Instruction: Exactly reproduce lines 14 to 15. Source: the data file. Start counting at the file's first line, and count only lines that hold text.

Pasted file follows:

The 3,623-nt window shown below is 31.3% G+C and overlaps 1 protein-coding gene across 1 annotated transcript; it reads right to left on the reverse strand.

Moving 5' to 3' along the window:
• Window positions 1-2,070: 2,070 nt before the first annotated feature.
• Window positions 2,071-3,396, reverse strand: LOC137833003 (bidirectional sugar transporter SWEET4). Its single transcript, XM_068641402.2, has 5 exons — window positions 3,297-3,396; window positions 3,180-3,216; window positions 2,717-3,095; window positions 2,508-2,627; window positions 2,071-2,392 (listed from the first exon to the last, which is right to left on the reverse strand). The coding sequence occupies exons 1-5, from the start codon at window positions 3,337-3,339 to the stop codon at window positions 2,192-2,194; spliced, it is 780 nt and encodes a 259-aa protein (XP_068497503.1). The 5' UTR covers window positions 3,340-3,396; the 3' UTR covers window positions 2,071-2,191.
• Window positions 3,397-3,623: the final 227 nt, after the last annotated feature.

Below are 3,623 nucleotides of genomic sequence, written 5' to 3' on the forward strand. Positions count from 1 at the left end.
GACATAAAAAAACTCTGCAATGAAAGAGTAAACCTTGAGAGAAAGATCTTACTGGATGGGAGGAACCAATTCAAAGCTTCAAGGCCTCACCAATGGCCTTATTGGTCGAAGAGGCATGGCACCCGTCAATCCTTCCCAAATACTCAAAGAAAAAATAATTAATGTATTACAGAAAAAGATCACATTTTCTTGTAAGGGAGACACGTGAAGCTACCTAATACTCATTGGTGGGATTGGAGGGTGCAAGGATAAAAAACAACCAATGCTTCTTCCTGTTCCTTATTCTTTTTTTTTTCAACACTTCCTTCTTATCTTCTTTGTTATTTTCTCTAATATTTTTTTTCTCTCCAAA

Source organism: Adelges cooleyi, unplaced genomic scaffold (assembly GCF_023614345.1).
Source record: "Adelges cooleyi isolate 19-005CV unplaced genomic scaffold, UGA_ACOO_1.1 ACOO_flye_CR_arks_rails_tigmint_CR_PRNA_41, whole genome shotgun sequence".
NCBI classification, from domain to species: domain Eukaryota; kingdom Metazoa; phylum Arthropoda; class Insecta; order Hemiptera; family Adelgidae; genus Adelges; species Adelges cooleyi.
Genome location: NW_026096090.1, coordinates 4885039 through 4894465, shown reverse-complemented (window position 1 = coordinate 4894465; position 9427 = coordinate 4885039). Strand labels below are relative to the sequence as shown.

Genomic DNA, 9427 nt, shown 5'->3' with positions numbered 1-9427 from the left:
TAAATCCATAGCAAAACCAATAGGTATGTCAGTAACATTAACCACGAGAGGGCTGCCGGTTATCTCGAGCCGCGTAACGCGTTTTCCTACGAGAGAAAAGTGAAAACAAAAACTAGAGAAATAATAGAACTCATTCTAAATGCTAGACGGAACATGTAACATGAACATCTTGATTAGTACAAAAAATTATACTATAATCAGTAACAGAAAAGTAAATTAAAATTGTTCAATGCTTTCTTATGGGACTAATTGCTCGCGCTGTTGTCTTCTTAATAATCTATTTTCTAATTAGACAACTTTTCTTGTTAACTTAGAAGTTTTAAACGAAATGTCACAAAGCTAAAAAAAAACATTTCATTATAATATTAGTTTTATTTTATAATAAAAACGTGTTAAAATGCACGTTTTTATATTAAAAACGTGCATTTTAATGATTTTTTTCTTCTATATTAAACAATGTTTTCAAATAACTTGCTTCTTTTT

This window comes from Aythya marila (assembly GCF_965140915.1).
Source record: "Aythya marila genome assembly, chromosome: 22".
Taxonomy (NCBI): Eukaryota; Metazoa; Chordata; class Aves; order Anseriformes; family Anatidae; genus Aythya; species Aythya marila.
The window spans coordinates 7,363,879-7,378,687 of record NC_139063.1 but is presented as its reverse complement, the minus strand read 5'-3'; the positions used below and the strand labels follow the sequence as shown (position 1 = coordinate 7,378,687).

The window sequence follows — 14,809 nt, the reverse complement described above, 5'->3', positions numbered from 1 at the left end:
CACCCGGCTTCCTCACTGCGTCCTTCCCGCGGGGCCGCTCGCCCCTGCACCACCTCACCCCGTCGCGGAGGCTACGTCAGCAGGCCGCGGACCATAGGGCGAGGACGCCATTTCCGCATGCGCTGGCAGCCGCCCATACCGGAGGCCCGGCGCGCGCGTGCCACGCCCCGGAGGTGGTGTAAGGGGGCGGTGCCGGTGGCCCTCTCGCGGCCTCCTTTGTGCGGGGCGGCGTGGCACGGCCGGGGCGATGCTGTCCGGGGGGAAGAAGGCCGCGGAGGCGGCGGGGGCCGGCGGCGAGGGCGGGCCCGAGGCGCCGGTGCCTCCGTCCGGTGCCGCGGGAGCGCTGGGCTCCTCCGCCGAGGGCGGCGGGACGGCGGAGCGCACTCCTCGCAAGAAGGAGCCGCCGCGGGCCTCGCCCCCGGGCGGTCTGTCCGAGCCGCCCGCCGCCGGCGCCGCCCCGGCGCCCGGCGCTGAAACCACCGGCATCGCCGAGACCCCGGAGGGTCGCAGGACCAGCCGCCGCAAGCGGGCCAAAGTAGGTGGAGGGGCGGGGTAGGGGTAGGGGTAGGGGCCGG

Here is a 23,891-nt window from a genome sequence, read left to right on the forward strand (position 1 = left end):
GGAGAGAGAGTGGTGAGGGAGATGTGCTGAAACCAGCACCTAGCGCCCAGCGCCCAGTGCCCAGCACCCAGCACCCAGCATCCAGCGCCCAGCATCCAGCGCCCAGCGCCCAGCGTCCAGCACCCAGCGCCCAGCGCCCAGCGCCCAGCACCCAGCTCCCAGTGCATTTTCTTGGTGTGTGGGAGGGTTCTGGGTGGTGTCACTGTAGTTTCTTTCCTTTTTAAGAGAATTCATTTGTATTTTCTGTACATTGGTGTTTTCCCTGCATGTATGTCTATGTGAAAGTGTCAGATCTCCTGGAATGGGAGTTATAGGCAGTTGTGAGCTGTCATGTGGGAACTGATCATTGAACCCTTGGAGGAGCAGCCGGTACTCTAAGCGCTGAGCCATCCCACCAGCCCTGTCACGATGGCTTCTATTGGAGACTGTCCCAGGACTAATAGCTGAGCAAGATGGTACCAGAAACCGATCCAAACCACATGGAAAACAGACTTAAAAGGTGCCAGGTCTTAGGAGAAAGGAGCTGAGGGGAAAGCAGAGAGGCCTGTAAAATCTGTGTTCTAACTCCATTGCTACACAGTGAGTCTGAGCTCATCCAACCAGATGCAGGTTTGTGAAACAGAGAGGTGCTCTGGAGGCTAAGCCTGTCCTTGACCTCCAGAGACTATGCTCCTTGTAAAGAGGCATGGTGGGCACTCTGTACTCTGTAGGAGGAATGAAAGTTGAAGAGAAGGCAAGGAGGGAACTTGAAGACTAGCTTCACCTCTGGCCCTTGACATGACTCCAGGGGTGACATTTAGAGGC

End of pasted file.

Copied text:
This window comes from Aythya marila (assembly GCF_965140915.1).
Source record: "Aythya marila genome assembly, chromosome: 22".